Opinion: The disaster of Bournemouth was avoidable

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This was always going to be a disastrous conference. We have spent our annual opportunity to reach out to people by communicating a confused image. When the country needed hope, vision and leadership we offered it the ‘straight talk of progressive austerity’.

This disaster was foreseeable.

It was made from a dangerous mixture of a wrong political strategy (based on a wrong economic strategy) added to a leadership and a communications team which had very, very little political experience.

Ming Campbell and Vince Cable when they came to conference as leaders had to be stabilisers with a reassuring role. Before them, Charles Kennedy was a leader who was in philosophical accord with the party conference, and who was fortunate in the people who ran our campaigns and communications during that period.

So, the last time that a Lib Dem leader came to a conference with a similarly volatile cocktail was Paddy Ashdown in the mid-1990s, when he was endeavouring to persuade conference to drop equidistance from Labour.

That was nearly 15 years ago. Were Nick Clegg, Danny Alexander, John Sharkey even at conference at that time? Possibly not. So they and their team had absolutely no idea what might happen, and how to avoid the consequences of a leader being at such variance with the great majority of conference.

As speaker after speaker on behalf of the Leadership has said, “We don’t know the figures so we can’t rule anything in to our manifesto.” A corresponding logic is that there is no evidence to force us to rule anything out yet.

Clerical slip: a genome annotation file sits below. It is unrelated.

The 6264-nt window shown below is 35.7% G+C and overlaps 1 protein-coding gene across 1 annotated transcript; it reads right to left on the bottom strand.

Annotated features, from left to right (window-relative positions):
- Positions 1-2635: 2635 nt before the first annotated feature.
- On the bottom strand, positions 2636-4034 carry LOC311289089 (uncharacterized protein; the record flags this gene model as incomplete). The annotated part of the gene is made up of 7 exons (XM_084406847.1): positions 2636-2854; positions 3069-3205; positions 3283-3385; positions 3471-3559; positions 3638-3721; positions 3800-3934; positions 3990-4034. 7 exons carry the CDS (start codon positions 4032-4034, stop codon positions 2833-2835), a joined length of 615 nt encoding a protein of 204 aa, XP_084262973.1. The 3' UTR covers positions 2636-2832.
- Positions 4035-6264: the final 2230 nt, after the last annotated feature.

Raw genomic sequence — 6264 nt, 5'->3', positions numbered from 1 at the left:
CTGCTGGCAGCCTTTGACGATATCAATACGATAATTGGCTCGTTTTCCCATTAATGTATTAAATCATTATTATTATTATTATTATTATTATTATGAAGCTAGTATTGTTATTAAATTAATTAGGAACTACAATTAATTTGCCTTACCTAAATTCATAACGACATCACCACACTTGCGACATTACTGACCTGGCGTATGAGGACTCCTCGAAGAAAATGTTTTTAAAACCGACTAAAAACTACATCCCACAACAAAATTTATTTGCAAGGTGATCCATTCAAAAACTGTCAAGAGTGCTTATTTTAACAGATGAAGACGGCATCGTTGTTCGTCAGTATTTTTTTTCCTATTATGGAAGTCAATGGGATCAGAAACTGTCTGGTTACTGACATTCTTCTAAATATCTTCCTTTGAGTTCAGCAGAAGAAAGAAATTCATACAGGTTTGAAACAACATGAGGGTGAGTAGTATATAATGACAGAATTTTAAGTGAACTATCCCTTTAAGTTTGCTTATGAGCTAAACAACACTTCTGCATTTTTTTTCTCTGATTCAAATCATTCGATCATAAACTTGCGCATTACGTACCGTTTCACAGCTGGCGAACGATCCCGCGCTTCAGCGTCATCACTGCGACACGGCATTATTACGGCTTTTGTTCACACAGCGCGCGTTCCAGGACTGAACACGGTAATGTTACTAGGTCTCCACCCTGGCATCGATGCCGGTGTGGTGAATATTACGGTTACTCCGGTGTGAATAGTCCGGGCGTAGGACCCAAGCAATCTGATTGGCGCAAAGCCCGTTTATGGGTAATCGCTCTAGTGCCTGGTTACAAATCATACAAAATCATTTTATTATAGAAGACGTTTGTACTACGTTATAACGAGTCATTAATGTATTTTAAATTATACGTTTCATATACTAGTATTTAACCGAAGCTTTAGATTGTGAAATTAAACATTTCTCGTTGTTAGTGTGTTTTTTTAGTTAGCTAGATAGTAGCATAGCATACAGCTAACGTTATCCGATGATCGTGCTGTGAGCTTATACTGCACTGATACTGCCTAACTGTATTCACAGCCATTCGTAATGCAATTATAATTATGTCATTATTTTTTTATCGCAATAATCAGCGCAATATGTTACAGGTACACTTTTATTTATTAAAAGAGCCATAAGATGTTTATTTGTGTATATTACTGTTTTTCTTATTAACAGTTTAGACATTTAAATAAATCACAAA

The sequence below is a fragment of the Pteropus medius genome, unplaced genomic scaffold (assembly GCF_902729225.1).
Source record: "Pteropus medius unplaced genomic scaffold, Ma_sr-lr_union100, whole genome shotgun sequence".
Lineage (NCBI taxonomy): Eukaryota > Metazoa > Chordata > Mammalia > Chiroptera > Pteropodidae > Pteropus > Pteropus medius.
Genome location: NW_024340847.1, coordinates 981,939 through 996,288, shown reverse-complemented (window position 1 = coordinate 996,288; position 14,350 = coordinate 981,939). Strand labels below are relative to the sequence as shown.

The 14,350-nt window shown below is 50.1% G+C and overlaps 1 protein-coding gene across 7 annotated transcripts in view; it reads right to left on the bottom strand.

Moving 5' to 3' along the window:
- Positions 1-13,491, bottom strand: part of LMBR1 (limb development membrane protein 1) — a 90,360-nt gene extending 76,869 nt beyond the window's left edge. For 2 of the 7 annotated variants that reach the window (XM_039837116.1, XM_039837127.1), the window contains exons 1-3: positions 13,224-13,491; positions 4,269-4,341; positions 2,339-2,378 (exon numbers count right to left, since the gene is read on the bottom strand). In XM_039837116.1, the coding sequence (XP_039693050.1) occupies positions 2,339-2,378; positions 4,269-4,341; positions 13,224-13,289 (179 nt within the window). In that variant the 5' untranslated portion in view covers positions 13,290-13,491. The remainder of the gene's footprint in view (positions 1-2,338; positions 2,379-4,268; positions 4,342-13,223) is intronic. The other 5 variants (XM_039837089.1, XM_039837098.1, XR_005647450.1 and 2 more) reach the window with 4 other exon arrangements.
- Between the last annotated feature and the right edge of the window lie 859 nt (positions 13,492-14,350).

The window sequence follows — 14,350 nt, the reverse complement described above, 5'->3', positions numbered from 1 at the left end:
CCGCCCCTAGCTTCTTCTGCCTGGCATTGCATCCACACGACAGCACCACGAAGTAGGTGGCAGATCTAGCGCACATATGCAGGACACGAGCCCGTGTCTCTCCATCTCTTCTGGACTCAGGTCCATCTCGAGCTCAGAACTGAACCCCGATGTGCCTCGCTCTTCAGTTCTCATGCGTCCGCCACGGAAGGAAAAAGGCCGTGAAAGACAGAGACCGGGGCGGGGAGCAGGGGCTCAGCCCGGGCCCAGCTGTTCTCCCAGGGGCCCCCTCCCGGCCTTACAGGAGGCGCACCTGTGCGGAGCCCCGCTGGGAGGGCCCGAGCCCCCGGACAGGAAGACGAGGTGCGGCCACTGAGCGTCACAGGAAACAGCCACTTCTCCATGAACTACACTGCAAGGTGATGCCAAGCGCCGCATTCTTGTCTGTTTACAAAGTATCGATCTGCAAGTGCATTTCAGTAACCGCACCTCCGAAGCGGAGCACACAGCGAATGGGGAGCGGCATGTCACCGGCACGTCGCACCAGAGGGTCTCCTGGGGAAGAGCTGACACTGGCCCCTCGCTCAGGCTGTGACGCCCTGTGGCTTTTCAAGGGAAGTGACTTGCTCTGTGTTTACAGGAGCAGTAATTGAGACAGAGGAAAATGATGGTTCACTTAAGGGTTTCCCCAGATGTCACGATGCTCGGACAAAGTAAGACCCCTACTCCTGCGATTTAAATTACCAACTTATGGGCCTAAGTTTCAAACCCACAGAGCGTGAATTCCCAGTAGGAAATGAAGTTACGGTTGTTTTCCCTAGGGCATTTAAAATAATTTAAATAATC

1977 has lessons for us in 2009. The Callaghan IMF crisis should teach us one thing. There is nothing so uncertain as economic predictions. When the dust settled, the cuts of that time weren’t necessary and led to greater unemployment, and eventually 10 years of Thatcherism.

Today there is still a great danger of deflation and escalating unemployment, with the misery and community tensions that these would let loose. We need public expenditure to provide the infrastructure, education and training (including undergraduate take-up) and political reform that will ‘Rebuild Britain’ (afresh if you like) economically, socially, culturally and politically.

So, we didn’t have to have a fight about tuition fees, and we did have a wonderful story to tell, and a great campaign to ‘Build Britain Anew’ to launch.

Cable has squandered some of his inheritance. Before this week, and perhaps afterwards still, he is the only person with the weight to convince the public of the economic need for that great campaign. I don’t know him at all. But he needs to become a team player bloody quickly.

Clegg has demonstrated his inexperience, his lack of weight, and his establishment perspective. (I worry that some of the pressure on Cable today comes not just from the more social liberals but also, as Thomas a Becket and Mo Mowlam, found to their cost from a leader’s coterie). Clegg and his colleagues must not fear Cable’s popularity; he must improve his own performance and find a fit with both Cable and his Parliamentary Party.

Clegg therefore needs to use the weeks of the Labour and Tory conferences to refashion his team radically into one that can help him lead the anti-establishment movement that is waiting throughout the country for a lead.